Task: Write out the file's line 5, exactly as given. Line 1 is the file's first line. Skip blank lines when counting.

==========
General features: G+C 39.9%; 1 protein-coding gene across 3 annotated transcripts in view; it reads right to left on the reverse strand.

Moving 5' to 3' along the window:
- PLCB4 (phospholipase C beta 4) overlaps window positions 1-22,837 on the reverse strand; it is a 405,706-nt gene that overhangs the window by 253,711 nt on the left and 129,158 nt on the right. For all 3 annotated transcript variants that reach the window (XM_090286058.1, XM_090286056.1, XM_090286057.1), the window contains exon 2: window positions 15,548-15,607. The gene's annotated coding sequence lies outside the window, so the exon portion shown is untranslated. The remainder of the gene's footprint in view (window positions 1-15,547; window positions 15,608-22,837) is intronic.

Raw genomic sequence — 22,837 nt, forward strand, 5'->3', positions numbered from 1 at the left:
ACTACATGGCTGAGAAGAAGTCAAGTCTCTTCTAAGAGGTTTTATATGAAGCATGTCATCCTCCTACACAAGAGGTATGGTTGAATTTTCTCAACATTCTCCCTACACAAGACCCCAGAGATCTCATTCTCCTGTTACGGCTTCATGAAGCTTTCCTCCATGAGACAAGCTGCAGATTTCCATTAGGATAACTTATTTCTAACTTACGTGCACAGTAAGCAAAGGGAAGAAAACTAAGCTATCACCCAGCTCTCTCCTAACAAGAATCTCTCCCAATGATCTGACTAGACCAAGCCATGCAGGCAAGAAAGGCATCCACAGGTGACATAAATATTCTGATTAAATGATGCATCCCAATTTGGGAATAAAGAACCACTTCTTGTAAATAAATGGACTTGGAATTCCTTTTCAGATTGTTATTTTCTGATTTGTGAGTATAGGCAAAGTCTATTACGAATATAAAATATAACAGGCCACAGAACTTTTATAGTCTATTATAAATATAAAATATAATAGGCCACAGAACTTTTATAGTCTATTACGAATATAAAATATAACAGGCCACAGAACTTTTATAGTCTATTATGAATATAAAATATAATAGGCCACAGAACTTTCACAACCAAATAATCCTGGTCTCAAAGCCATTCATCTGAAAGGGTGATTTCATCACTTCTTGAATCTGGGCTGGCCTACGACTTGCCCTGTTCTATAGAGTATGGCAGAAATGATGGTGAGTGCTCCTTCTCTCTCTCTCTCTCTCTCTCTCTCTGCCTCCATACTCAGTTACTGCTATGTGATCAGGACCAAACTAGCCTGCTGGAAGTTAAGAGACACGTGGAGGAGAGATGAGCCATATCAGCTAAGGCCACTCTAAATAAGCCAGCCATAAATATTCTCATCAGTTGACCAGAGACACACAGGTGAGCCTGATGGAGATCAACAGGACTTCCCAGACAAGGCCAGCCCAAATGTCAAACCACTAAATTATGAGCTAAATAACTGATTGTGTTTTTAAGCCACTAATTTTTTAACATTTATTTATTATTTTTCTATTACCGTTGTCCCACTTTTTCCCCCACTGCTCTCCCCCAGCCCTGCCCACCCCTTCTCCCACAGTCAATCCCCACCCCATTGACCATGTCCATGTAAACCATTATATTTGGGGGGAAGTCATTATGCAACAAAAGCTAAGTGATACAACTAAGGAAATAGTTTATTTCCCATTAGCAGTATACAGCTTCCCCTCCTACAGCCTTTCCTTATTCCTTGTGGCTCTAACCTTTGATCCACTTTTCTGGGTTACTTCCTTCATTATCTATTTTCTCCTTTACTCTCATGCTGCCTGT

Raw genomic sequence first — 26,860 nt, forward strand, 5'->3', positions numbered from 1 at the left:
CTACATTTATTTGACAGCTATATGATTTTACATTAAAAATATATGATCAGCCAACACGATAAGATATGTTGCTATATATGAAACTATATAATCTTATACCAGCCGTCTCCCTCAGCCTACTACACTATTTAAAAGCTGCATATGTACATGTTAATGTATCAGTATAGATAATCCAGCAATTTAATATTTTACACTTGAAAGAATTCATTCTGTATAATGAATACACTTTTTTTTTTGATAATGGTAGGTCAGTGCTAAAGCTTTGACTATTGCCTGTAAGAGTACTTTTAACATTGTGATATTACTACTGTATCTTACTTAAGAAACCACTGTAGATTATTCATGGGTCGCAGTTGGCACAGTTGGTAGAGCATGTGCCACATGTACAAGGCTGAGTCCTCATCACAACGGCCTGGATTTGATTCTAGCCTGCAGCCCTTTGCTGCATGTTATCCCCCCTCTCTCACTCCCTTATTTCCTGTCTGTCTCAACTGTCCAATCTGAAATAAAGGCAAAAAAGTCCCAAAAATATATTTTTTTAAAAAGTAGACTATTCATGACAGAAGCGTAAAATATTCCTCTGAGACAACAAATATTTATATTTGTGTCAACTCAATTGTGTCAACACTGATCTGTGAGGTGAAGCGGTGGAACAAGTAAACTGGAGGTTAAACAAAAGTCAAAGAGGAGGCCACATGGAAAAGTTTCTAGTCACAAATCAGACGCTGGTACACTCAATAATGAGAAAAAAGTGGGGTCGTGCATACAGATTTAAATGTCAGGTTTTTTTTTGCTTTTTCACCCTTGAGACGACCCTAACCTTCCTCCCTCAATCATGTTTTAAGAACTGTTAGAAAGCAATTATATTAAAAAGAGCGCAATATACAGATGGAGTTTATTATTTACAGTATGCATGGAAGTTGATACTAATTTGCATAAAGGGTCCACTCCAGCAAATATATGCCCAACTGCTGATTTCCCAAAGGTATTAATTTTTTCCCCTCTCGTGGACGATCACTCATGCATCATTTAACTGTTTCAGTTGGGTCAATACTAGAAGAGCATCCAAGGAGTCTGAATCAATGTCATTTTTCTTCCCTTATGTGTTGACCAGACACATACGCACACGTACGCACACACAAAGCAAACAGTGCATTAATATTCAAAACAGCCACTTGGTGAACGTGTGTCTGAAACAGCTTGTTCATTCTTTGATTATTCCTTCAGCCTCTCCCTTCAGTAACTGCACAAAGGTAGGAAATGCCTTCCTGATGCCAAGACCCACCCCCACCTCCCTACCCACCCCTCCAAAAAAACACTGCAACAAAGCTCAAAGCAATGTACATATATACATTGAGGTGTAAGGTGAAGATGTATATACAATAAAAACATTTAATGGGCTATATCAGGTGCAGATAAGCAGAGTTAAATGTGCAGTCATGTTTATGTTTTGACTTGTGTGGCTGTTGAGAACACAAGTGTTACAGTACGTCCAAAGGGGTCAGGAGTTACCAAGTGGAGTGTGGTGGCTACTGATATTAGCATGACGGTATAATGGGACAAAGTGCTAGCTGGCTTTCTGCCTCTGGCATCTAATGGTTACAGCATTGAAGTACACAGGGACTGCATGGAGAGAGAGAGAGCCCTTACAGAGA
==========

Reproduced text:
ACTACATGGCTGAGAAGAAGTCAAGTCTCTTCTAAGAGGTTTTATATGAAGCATGTCATCCTCCTACACAAGAGGTATGGTTGAATTTTCTCAACATTCTCCCTACACAAGACCCCAGAGATCTCATTCTCCTGTTACGGCTTCATGAAGCTTTCCTCCATGAGACAAGCTGCAGATTTCCATTAGGATAACTTATTTCTAACTTACGTGCACAGTAAGCAAAGGGAAGAAAACTAAGCTATCACCCAGCTCTCTCCTAACAAGAATCTCTCCCAATGATCTGACTAGACCAAGCCATGCAGGCAAGAAAGGCATCCACAGGTGACATAAATATTCTGATTAAATGATGCATCCCAATTTGGGAATAAAGAACCACTTCTTGTAAATAAATGGACTTGGAATTCCTTTTCAGATTGTTATTTTCTGATTTGTGAGTATAGGCAAAGTCTATTACGAATATAAAATATAACAGGCCACAGAACTTTTATAGTCTATTATAAATATAAAATATAATAGGCCACAGAACTTTTATAGTCTATTACGAATATAAAATATAACAGGCCACAGAACTTTTATAGTCTATTATGAATATAAAATATAATAGGCCACAGAACTTTCACAACCAAATAATCCTGGTCTCAAAGCCATTCATCTGAAAGGGTGATTTCATCACTTCTTGAATCTGGGCTGGCCTACGACTTGCCCTGTTCTATAGAGTATGGCAGAAATGATGGTGAGTGCTCCTTCTCTCTCTCTCTCTCTCTCTCTCTCTGCCTCCATACTCAGTTACTGCTATGTGATCAGGACCAAACTAGCCTGCTGGAAGTTAAGAGACACGTGGAGGAGAGATGAGCCATATCAGCTAAGGCCACTCTAAATAAGCCAGCCATAAATATTCTCATCAGTTGACCAGAGACACACAGGTGAGCCTGATGGAGATCAACAGGACTTCCCAGACAAGGCCAGCCCAAATGTCAAACCACTAAATTATGAGCTAAATAACTGATTGTGTTTTTAAGCCACTAATTTTTTAACATTTATTTATTATTTTTCTATTACCGTTGTCCCACTTTTTCCCCCACTGCTCTCCCCCAGCCCTGCCCACCCCTTCTCCCACAGTCAATCCCCACCCCATTGACCATGTCCATGTAAACCATTATATTTGGGGGGAAGTCATTATGCAACAAAAGCTAAGTGATACAACTAAGGAAATAGTTTATTTCCCATTAGCAGTATACAGCTTCCCCTCCTACAGCCTTTCCTTATTCCTTGTGGCTCTAACCTTTGATCCACTTTTCTGGGTTACTTCCTTCATTATCTATTTTCTCCTTTACTCTCATGCTGCCTGT